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NEWS | Dec. 19, 2012

A sergeant major's story: engaging leadership

By Tetaun Moffett 633rd Air Base Wing Public Affairs

From humble beginnings to one of most influential senior enlisted leadership roles in the U.S. Army, 833rd Transportation Battalion, Sgt. Maj. Claudia P. Shakespeare has been a trailblazer for nearly 28 years.

Born in Clarendon, Jamaica to immigrant parents, Shakespeare later left her native country to attend college in Connecticut; but shortly thereafter her life took an unexpected turn. She wanted to become a Soldier.

"School tuition, cost of living and the job market were deciding factors for me," she said. "I was working at a local restaurant as a bus boy [girl] when two Army sergeants walked in to have lunch. I engaged them in conversation and the rest was history."

According to Shakespeare the sergeants made her an offer she could not refuse. It was an opportunity to see the world and finish her college education. She knew this was her road map to success.

"I had the support of so many family members [who] encouraged education, but my mother taught me my first lesson in resiliency and hard work."

Through Shakespeare's efforts, she proved she was up for the challenge. She reflected back to May 14, 1985, the day she visited Fort Jackson, S.C. for the first time.

"It was basic training and I did not know what to expect," she said. "But I was determined to be successful, and failure was not an option."

Although afraid of the unknown, she focused and committed herself to becoming a private first class. But that wasn't enough during her Advance Individual Training at Fort Eustis - she had a plan. Shakespeare wanted to eventually become a noncommissioned officer so she surrounded herself with leaders to help build and develop her as a Soldier.

"Looking back my foundation in the military came from my first platoon sergeant, Staff Sgt. Pender. He set the bar for me during my formative years as a young private," she said. "But Sgt. Bass was my first squad leader, she was a great mentor and teacher. I saw her as the epitome of 'Be, Know, and Do.' I wanted to be like her."

Shakespeare started her career as a 71N Traffic Management Coordinator. Through the years she served in numerous job positions, expanding her scope of military occupational skills from Documentation Clerk to Senior Transportation Supervisor.

"I also give a lot of credit to retired Col. Carol Butts. She was the first leader that empowered me to take charge, be accountable and responsible - but to [also] set career goals."

Shakespeare still continues to consult with Butts for personal and professional advice.
Since Shakespeare catapulted up the Army ranks from E-1 to E-9, she served at 13 different commands, in addition to Operations Desert Storm and Shield, Operations Joint Forge and Enduring Freedom, and Operation Iraqi Freedom. Her career path is highly decorated with myriad awards, medals and military achievements.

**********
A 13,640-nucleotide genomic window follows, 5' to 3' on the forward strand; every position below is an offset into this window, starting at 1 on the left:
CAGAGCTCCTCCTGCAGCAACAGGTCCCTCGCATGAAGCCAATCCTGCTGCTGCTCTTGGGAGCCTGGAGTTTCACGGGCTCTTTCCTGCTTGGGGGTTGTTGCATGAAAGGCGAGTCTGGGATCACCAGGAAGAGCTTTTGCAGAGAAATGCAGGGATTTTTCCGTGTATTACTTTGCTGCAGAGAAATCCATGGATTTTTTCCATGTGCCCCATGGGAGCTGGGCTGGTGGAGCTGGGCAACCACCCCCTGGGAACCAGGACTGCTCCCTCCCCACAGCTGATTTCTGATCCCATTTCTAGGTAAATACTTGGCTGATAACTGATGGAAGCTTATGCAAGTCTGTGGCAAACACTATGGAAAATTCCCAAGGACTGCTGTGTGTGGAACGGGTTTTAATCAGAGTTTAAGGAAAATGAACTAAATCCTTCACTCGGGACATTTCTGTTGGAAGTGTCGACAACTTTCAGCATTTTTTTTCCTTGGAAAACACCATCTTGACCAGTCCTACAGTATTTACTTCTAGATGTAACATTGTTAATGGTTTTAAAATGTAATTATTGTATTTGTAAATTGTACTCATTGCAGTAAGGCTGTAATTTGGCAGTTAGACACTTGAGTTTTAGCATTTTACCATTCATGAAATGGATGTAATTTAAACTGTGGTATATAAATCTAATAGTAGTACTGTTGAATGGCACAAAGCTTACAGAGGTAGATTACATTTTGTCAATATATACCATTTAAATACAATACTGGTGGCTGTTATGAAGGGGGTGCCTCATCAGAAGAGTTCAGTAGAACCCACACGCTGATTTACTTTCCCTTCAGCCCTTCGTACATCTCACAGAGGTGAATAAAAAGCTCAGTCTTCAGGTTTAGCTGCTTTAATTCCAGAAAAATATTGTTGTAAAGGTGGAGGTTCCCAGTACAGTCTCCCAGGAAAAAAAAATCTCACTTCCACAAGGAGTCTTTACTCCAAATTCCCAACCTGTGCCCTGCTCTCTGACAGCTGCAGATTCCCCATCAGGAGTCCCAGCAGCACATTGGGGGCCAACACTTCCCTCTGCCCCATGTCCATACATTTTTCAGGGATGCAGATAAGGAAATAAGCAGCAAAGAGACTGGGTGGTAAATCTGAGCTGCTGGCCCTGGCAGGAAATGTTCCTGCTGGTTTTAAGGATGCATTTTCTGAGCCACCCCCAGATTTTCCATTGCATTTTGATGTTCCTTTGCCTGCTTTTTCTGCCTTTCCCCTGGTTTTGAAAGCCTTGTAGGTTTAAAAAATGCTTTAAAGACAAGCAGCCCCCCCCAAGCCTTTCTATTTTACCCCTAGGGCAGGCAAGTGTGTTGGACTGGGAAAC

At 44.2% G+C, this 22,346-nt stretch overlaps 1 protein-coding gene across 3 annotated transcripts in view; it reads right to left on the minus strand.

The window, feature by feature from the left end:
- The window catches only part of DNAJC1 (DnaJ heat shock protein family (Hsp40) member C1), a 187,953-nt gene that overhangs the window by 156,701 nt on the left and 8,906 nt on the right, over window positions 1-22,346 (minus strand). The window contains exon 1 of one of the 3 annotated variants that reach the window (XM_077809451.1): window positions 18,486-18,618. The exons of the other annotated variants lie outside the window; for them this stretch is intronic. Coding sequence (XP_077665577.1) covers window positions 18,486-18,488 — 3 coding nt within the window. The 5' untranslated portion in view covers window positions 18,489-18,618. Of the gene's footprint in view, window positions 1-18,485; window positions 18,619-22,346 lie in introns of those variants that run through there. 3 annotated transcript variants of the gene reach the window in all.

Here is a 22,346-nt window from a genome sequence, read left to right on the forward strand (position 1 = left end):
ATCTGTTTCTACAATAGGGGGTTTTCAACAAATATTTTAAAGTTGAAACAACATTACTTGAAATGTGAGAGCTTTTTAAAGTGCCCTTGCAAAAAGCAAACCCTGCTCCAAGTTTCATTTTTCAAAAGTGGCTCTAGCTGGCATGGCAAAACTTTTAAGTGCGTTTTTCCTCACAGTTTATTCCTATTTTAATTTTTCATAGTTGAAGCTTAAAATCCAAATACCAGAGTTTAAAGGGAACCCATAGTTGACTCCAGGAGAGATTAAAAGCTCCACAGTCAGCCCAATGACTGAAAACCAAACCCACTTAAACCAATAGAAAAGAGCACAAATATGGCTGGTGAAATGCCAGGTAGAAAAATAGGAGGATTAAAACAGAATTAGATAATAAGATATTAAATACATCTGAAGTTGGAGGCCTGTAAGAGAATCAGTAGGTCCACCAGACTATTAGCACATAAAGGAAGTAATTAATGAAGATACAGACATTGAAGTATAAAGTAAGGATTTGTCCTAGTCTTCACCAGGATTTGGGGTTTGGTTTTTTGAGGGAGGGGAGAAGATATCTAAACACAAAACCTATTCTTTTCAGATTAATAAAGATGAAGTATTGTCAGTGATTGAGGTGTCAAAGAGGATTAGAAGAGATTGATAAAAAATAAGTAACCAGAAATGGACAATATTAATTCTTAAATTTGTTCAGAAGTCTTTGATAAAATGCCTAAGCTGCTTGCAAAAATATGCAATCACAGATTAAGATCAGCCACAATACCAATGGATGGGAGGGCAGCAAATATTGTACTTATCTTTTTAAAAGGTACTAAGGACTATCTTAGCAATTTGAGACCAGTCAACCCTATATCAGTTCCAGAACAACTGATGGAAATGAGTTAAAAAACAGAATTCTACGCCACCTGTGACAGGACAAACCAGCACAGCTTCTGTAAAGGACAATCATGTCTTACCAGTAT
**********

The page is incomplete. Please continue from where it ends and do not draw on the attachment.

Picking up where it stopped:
There have been many influences in her life to help shape her career. But it was hard work, leadership and dedication that opened doors for continued success.

"Over the years I've remained determined and optimistic at all times," she said. "Anything I set my mind to do, I [did and] was not willing to accept failure."

As a leader Shakespeare said she is driven, motivated, caring and compassionate. As a "steel-willed" Desert Storm hero, she is always seemingly one step ahead.

She continued, "I'm acknowledged by peers and subordinates for my courage, compassion and my ability to forge victory under the most trying circumstances."

Although Shakespeare's leadership extended from one duty station to another, she still had to lead her family as a single parent raising a daughter.

"I was able to juggle it all - being a parent, coach, mentor, teacher and volunteer," she said. "My daughter is my biggest cheerleader. She went everywhere with me, I vowed to never leave her behind and today she's received her education and is currently a school teacher in Houston."

Today, she has returned to Fort Eustis as the battalion sergeant major of the 833rd Trans. Batt. Shakespeare serves as the commander's most valued and important adviser. Her role as the battalion's sergeant major is crucial to the mission, as her responsibilities extend to the oversight of approximately 200 Soldiers, which involves training, maintaining and leading throughout the enlisted force.

Shakespeare's accomplishments have earned great recognition; she firmly believes that it will take true leadership and more to lead the 21st Century Soldier.

"Leaders have to be engaged with their Soldiers. They must possess a clear vision, a strong mission and communication skills," she said. "They also need to set goals, be competent, have strong interpersonal skills, and maintain a strong team around them."

NCOs are the backbone of the Army. They provide the first lessons in leadership, training, maintenance, supply and Soldier care.

"Leading Soldiers is an honor, and should not be taken lightly," she said. "A leader's first priority is to become worthy of leading them. Every day, lead by example in everything you do."